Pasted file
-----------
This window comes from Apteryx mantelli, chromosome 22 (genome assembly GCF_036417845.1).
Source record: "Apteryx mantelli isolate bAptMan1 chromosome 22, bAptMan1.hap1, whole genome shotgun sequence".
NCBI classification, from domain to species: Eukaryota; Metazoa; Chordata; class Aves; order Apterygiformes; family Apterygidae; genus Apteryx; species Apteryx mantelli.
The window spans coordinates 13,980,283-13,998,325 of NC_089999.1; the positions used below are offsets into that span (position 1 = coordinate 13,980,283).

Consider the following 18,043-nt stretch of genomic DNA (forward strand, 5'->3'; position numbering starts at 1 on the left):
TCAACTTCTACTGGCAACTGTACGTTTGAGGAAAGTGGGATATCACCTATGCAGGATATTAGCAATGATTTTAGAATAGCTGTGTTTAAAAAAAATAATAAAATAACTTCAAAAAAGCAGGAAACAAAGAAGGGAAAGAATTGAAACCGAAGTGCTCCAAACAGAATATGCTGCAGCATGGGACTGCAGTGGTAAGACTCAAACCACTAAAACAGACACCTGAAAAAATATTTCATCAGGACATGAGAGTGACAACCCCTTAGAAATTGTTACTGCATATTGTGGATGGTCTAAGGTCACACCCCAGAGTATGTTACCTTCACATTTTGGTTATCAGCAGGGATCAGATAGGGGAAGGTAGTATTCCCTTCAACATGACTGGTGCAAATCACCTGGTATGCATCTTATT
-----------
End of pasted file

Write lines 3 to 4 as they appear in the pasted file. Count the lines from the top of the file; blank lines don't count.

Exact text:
NCBI classification, from domain to species: Eukaryota; Metazoa; Chordata; class Aves; order Apterygiformes; family Apterygidae; genus Apteryx; species Apteryx mantelli.
The window spans coordinates 13,980,283-13,998,325 of NC_089999.1; the positions used below are offsets into that span (position 1 = coordinate 13,980,283).